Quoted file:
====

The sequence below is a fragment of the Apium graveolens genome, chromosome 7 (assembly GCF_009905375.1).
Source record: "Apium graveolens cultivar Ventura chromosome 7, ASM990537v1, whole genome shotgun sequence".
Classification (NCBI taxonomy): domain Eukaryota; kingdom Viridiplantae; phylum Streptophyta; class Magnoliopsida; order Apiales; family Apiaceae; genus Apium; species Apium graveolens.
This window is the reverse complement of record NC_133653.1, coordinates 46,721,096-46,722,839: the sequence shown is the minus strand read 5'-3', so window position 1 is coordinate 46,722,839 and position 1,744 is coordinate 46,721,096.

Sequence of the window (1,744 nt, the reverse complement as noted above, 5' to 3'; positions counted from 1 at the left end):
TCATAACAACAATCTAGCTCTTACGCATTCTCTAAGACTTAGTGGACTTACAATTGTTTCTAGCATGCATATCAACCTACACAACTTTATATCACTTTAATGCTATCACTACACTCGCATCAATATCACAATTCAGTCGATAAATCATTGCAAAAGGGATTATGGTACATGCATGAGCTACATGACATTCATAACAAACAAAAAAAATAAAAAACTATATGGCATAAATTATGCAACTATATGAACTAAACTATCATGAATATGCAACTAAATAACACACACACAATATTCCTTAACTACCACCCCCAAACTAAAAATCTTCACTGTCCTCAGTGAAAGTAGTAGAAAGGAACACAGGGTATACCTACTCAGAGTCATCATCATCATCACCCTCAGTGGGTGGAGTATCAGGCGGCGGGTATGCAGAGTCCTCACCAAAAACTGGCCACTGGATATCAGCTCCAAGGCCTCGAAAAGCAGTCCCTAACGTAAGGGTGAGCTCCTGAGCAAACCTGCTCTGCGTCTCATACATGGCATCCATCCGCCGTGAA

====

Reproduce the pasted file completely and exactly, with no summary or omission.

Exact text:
The sequence below is a fragment of the Apium graveolens genome, chromosome 7 (assembly GCF_009905375.1).
Source record: "Apium graveolens cultivar Ventura chromosome 7, ASM990537v1, whole genome shotgun sequence".
Classification (NCBI taxonomy): domain Eukaryota; kingdom Viridiplantae; phylum Streptophyta; class Magnoliopsida; order Apiales; family Apiaceae; genus Apium; species Apium graveolens.
This window is the reverse complement of record NC_133653.1, coordinates 46,721,096-46,722,839: the sequence shown is the minus strand read 5'-3', so window position 1 is coordinate 46,722,839 and position 1,744 is coordinate 46,721,096.

Sequence of the window (1,744 nt, the reverse complement as noted above, 5' to 3'; positions counted from 1 at the left end):
TCATAACAACAATCTAGCTCTTACGCATTCTCTAAGACTTAGTGGACTTACAATTGTTTCTAGCATGCATATCAACCTACACAACTTTATATCACTTTAATGCTATCACTACACTCGCATCAATATCACAATTCAGTCGATAAATCATTGCAAAAGGGATTATGGTACATGCATGAGCTACATGACATTCATAACAAACAAAAAAAATAAAAAACTATATGGCATAAATTATGCAACTATATGAACTAAACTATCATGAATATGCAACTAAATAACACACACACAATATTCCTTAACTACCACCCCCAAACTAAAAATCTTCACTGTCCTCAGTGAAAGTAGTAGAAAGGAACACAGGGTATACCTACTCAGAGTCATCATCATCATCACCCTCAGTGGGTGGAGTATCAGGCGGCGGGTATGCAGAGTCCTCACCAAAAACTGGCCACTGGATATCAGCTCCAAGGCCTCGAAAAGCAGTCCCTAACGTAAGGGTGAGCTCCTGAGCAAACCTGCTCTGCGTCTCATACATGGCATCCATCCGCCGTGAA